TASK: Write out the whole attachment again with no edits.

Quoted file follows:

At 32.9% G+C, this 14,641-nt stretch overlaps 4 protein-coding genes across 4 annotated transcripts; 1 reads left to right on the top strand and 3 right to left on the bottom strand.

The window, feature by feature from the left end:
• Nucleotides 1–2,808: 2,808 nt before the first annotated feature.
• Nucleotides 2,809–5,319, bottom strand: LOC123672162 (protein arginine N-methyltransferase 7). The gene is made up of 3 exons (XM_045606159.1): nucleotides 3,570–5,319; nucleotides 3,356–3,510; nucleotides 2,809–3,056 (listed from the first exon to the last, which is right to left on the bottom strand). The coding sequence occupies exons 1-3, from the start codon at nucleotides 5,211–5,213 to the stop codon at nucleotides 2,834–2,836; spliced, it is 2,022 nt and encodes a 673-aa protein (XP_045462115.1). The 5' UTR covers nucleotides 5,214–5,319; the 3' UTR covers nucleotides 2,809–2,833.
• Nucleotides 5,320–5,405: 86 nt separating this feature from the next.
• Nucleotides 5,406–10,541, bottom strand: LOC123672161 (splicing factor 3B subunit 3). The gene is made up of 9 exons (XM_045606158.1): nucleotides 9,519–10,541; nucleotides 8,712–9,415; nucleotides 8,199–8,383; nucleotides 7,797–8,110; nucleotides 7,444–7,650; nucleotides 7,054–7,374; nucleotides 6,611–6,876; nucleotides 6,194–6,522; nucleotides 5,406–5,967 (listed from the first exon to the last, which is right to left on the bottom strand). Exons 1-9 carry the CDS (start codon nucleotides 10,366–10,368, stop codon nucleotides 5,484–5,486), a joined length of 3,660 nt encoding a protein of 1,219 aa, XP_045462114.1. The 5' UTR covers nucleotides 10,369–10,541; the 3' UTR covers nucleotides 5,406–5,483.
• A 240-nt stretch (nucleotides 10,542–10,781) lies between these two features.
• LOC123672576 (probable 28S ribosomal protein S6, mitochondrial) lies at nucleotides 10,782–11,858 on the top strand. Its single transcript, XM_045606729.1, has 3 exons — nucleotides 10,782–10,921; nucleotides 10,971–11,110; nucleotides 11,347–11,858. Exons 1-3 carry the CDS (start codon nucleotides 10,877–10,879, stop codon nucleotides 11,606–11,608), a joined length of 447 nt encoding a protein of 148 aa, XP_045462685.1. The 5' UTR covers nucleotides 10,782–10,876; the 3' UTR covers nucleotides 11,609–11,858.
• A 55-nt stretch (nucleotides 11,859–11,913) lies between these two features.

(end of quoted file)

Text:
At 32.9% G+C, this 14,641-nt stretch overlaps 4 protein-coding genes across 4 annotated transcripts; 1 reads left to right on the top strand and 3 right to left on the bottom strand.

The window, feature by feature from the left end:
• Nucleotides 1–2,808: 2,808 nt before the first annotated feature.
• Nucleotides 2,809–5,319, bottom strand: LOC123672162 (protein arginine N-methyltransferase 7). The gene is made up of 3 exons (XM_045606159.1): nucleotides 3,570–5,319; nucleotides 3,356–3,510; nucleotides 2,809–3,056 (listed from the first exon to the last, which is right to left on the bottom strand). The coding sequence occupies exons 1-3, from the start codon at nucleotides 5,211–5,213 to the stop codon at nucleotides 2,834–2,836; spliced, it is 2,022 nt and encodes a 673-aa protein (XP_045462115.1). The 5' UTR covers nucleotides 5,214–5,319; the 3' UTR covers nucleotides 2,809–2,833.
• Nucleotides 5,320–5,405: 86 nt separating this feature from the next.
• Nucleotides 5,406–10,541, bottom strand: LOC123672161 (splicing factor 3B subunit 3). The gene is made up of 9 exons (XM_045606158.1): nucleotides 9,519–10,541; nucleotides 8,712–9,415; nucleotides 8,199–8,383; nucleotides 7,797–8,110; nucleotides 7,444–7,650; nucleotides 7,054–7,374; nucleotides 6,611–6,876; nucleotides 6,194–6,522; nucleotides 5,406–5,967 (listed from the first exon to the last, which is right to left on the bottom strand). Exons 1-9 carry the CDS (start codon nucleotides 10,366–10,368, stop codon nucleotides 5,484–5,486), a joined length of 3,660 nt encoding a protein of 1,219 aa, XP_045462114.1. The 5' UTR covers nucleotides 10,369–10,541; the 3' UTR covers nucleotides 5,406–5,483.
• A 240-nt stretch (nucleotides 10,542–10,781) lies between these two features.
• LOC123672576 (probable 28S ribosomal protein S6, mitochondrial) lies at nucleotides 10,782–11,858 on the top strand. Its single transcript, XM_045606729.1, has 3 exons — nucleotides 10,782–10,921; nucleotides 10,971–11,110; nucleotides 11,347–11,858. Exons 1-3 carry the CDS (start codon nucleotides 10,877–10,879, stop codon nucleotides 11,606–11,608), a joined length of 447 nt encoding a protein of 148 aa, XP_045462685.1. The 5' UTR covers nucleotides 10,782–10,876; the 3' UTR covers nucleotides 11,609–11,858.
• A 55-nt stretch (nucleotides 11,859–11,913) lies between these two features.